UPDATE – Since I wrote this post, Professor Niva Elkin-Koren of Haifa University has kindly informed me that an English translation of the settlement agreement discussed below is now available on the Israeli A2K in Higher Education website. The direct link to the translated settlement is here.
Ever since the Georgia State copyright lawsuit over e-reserves began, people have suggested an analogy to the ill-fated and now renounced litigation campaign by the recording industry against customers who downloaded music files. It took years, but it finally dawned on the recording industry that suing your own customers was a bad strategy, pursued only by a desperate industry that cannot figure out how to retool their businesses to offer services that people really need and want. But as I tell folks, the publishers suing Georgia State have made an even more foolish decision, since they are suing people who are not just their customers, but also their suppliers. The very academics that are vilified as thieves in this lawsuit are the ones who produce the content that Oxford, Cambridge and Sage take, usually for free, to resell at a high profit. This is one reason why the publishers cannot win this case, even if the 11th Circuit follows the ill-logic they displayed at oral arguments and gives the publishers some kind of Phyrrhic victory. The attention they are bringing to their own greed and mismanagement will drive more of the authors they depend on to stop giving these publishers free content to sell, and the current economics of higher education guarantees that they will not be able to offset their losses through the increased permission fees they dream about.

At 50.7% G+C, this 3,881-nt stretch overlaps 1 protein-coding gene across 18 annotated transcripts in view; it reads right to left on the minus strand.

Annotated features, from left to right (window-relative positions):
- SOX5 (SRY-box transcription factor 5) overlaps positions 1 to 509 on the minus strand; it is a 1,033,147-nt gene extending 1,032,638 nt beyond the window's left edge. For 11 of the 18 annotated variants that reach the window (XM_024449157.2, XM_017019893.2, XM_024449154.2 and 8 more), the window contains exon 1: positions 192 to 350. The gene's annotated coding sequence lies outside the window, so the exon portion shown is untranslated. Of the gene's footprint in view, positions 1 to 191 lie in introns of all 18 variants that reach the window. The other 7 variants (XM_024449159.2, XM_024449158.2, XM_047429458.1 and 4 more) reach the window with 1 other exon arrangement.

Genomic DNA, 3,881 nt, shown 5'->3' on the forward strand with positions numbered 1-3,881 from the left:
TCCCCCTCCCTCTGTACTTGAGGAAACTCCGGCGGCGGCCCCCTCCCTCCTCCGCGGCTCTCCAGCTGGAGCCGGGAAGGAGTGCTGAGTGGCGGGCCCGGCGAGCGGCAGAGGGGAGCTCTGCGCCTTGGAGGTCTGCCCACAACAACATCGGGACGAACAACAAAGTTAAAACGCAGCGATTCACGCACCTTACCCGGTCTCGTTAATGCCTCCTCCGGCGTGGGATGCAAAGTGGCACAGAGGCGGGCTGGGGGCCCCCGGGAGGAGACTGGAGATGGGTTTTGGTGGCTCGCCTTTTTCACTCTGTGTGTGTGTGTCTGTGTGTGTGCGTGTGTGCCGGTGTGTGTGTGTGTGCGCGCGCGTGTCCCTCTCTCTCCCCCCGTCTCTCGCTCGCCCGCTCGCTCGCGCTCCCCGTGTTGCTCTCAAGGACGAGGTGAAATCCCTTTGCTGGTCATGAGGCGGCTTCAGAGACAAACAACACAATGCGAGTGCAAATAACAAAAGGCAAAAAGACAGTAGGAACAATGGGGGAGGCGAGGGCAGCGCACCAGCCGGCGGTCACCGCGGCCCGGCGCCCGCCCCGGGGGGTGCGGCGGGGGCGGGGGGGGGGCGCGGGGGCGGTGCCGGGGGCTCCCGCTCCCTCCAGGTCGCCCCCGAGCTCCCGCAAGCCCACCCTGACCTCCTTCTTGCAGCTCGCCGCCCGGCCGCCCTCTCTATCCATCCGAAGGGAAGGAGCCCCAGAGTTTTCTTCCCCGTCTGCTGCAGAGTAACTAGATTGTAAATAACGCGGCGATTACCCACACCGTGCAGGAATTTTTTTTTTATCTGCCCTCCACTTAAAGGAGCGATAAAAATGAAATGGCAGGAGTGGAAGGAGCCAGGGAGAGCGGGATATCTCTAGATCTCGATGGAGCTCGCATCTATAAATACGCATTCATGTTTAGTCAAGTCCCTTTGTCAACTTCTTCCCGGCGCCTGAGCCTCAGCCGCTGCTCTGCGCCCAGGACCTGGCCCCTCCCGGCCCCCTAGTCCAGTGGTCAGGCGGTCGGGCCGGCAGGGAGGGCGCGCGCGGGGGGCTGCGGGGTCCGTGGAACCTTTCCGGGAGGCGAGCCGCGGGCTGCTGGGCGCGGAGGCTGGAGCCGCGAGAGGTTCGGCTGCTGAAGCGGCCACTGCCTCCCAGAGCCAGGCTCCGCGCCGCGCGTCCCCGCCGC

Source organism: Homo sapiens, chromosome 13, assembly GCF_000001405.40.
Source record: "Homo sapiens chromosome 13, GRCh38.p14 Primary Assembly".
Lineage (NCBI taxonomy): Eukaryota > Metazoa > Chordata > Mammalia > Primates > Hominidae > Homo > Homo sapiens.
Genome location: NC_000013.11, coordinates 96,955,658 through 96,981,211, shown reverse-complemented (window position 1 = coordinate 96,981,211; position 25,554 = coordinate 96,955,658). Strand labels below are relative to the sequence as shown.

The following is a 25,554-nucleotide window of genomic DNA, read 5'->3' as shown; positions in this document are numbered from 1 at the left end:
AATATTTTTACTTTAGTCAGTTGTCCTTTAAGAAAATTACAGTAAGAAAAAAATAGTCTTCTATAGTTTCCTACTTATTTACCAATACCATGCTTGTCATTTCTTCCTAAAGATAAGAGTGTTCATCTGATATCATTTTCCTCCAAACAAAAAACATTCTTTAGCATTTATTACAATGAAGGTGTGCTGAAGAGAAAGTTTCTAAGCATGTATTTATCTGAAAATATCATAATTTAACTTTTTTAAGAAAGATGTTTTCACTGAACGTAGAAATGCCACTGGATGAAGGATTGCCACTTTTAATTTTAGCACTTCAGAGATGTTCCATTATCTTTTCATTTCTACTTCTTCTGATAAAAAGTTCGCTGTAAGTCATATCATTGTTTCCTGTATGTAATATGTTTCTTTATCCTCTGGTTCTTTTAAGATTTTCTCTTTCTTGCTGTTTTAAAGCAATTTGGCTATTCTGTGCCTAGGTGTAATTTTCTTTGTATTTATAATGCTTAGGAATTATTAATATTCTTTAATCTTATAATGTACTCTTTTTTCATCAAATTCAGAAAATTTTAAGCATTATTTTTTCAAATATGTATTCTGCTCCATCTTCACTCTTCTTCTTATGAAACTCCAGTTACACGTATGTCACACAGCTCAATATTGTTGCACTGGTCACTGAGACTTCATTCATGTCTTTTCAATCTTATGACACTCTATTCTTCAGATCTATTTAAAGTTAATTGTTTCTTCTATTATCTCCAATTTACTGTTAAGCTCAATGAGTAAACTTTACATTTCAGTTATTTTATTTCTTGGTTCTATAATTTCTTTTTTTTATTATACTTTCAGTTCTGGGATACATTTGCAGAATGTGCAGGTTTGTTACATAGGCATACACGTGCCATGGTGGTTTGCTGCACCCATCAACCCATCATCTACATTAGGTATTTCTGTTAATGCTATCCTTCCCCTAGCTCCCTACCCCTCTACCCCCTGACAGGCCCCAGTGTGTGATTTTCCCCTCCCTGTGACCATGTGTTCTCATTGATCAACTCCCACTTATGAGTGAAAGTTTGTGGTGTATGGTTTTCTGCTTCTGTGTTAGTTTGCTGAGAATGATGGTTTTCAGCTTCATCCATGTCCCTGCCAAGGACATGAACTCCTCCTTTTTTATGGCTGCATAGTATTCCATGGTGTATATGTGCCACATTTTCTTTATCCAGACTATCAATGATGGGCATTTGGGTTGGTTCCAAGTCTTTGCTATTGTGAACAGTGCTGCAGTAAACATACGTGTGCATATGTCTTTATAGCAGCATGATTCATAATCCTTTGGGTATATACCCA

All of this is old news. But as these three publishers continue to pursue a suicide mission in the U.S., we can see that other, more sensible segments of the same industry, are taking a more sensible approach. As this blog post from University of Toronto law professor Ariel Katz describes, publishers and academic groups in Israel have come to an agreement about fair use that shows just how grasping and ill-conceived the GSU case is.